My Real Job

Now that I am not working, I look back over my career years  and wonder just how good or effective I was at my many jobs. I don’t mean all the babysitting and sales work I did in my teens; I refer to the jobs I had when I was newly out on my own, and going forward from there. Looking back, I now realize that many of the mistakes I made was because I was young and inexperienced in a real workplace. I learned the hard way (and I expect most of us have learned this as well) that you have to go along to get along.

Someone one told me once that, with very little exception, anyone in any position could be replaced. What she said was this: “Put your hand in a bucket of water, then take it out. In the time it takes for the water to close over where your hand was is just how fast you could be replaced.” And you know–she was right.

I won’t bore you with all the jobs I had over the years, but suffice it to say that some of them ended for me because of me. Oh, you hear things like ‘we’re cutting back in this department,’ or ‘we won’t be renewing your contract this year because of budget cuts,’ or the like. Often this is the truth, but sometimes it’s way of getting rid of someone who just doesn’t fit in.

I won’t pretend that it didn’t hurt; it did. But I always learned something from each experience. When I finally got into my ‘real job’ of technical writing, I felt I had hit on the career I was meant to have. I wrote all kinds of instructional manuals for many different products and companies, and loved both the precision and the clarity of it. I enjoyed breaking down complicated constructs to simple steps, and I liked knowing that I was helping someone by making their job easier.

What I didn’t see at the time was that my idea of clarity and consistence in my manuals wasn’t always appreciated or needed. Often a manager would tell me to just do the absolute minimum to satisfy the shipping list that called for a manual. But I believed that a good manual would save a lot of Help Desk calls and misunderstandings. I believe it still, but now understand that these things aren’t necessarily important to everyone. I was egotistical enough to believe that I was right and knew better than those who hired me.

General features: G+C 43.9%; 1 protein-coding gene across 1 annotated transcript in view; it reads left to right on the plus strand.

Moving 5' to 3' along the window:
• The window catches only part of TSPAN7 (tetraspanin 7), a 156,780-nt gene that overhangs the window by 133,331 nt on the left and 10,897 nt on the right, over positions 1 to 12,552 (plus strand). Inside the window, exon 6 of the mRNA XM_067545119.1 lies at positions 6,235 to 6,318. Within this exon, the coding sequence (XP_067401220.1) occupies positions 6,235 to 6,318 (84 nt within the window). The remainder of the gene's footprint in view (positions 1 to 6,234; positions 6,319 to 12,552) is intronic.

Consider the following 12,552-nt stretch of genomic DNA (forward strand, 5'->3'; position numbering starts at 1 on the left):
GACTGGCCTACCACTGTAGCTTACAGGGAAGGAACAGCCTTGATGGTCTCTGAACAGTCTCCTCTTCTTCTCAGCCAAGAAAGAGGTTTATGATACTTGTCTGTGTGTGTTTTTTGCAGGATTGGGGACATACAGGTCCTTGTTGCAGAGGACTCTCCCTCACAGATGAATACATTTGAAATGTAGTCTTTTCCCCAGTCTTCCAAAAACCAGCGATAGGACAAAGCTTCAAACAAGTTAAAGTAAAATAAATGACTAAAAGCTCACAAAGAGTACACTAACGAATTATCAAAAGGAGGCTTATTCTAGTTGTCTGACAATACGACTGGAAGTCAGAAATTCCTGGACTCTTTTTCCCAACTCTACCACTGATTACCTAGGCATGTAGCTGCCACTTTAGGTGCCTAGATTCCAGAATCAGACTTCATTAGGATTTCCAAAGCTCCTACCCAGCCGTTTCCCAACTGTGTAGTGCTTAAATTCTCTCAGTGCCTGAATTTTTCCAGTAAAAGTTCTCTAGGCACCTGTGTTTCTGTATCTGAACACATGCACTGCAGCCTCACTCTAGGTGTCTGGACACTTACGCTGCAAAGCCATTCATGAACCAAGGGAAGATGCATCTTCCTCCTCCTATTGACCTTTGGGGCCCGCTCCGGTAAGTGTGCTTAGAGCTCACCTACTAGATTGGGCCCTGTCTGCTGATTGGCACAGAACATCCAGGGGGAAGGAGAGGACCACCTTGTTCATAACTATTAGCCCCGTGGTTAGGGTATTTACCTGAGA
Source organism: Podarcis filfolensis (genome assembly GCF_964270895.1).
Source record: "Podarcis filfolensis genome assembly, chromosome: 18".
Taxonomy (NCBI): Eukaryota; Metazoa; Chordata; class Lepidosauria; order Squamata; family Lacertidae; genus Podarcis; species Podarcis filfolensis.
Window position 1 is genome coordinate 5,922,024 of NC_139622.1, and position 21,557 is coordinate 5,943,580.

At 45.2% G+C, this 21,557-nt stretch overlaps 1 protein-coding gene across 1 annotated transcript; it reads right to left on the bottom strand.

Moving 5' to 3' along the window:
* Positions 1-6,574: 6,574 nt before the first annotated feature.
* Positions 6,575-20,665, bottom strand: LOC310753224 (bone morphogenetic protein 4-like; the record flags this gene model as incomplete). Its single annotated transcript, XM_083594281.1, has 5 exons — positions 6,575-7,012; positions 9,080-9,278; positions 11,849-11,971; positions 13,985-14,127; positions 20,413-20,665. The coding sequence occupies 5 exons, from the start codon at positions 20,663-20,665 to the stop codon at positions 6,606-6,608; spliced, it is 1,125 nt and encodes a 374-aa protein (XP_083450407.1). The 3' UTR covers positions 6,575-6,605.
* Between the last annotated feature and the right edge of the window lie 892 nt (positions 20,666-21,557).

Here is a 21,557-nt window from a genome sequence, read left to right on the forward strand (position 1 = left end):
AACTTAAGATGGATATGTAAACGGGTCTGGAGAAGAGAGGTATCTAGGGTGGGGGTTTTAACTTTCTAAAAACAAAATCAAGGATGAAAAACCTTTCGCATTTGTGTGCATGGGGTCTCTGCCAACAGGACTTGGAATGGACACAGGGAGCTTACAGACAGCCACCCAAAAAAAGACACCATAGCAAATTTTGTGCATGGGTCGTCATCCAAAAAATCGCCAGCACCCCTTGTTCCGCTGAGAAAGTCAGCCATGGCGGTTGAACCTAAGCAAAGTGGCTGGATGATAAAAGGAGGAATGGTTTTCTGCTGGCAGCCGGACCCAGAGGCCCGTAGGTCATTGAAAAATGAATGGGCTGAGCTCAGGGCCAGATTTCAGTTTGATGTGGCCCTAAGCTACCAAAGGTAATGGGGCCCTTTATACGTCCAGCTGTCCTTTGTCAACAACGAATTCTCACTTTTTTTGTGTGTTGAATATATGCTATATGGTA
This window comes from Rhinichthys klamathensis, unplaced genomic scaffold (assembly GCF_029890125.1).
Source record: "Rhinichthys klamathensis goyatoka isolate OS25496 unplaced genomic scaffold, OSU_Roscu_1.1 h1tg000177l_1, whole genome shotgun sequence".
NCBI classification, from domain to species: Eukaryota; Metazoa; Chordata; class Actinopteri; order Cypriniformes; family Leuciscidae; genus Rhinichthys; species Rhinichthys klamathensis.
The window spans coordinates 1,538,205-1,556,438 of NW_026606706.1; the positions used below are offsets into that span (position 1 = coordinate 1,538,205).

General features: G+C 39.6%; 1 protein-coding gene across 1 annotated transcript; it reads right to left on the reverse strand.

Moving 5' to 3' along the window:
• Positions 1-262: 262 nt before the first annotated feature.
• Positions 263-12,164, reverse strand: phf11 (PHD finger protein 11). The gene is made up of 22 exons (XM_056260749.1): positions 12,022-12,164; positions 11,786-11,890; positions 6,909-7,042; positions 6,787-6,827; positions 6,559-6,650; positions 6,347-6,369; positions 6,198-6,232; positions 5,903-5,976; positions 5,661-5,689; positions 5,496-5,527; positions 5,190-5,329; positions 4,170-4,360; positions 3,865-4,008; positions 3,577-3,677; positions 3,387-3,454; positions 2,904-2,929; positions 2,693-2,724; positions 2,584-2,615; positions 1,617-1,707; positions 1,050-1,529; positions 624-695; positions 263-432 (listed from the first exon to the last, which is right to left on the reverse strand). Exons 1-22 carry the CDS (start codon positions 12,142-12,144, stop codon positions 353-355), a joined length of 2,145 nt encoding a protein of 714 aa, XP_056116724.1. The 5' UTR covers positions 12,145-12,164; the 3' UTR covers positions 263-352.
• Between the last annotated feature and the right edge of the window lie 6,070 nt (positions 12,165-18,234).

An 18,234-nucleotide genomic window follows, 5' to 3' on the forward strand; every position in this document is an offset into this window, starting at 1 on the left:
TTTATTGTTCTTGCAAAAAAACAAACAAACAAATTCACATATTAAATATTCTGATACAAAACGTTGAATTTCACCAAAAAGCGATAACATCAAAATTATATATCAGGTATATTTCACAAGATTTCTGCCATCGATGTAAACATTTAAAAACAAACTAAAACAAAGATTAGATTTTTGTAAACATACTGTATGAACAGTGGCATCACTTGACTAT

I also made the mistake of thinking that those with whom I worked  were friends. There is of course a relationship you develop with co-workers, but it is a work relationship only. This means that you need to be careful of what you do or say. Of course people are going to be looking out for themselves; why would they not?

I always knew that I worked for the money, not the job. For the most part I liked what I was doing, especially writing, but I never had (or wanted) what it took to climb the corporate ladder. Don’t misunderstand–I give credit to anyone who has a dream of succeeding and works hard to get there. I say more power to them. But it never was my goal–I knew I needed to work to pay rent and my bills, to buy food, gas, and so on.

But now that I am not working, I finally know who I am and what work I’m supposed to do. All that time spent working for a paycheck was never a mistake; it helped me get to this place and time. Even jobs I lost because of my mistakes and misunderstandings were learning experiences. I now know why I am here—why we all are here. I am here to love and to be loved, to share my gifts and talents, to give comfort and support–and accept that same comfort and support. I am here to share the things I’ve learned, to be a better person, wife, grandmother, daughter, friend, pet owner, and so on. I am here to strengthen my talents, to be kind as much as possible, to take the high road as much as possible and not devolve into self-pity or passive-aggressive behavior.

For the first time in my life I have clarity on what my real work is and why it must be done. While love can lift us up on wings of joy, it can also break our hearts to bits. The people and animals I have lost in my life have taken their toll on me to be sure. But their hand prints (and paw prints) are stamped indelibly on my heart. Each time I get a hug and give a hug, it is confirmation that we are here to be our true selves and to give as well as take.

My dad appreciates a pithy bumper sticker, and his favorite reads: “Love is our soul purpose.” Isn’t that the truth!

 

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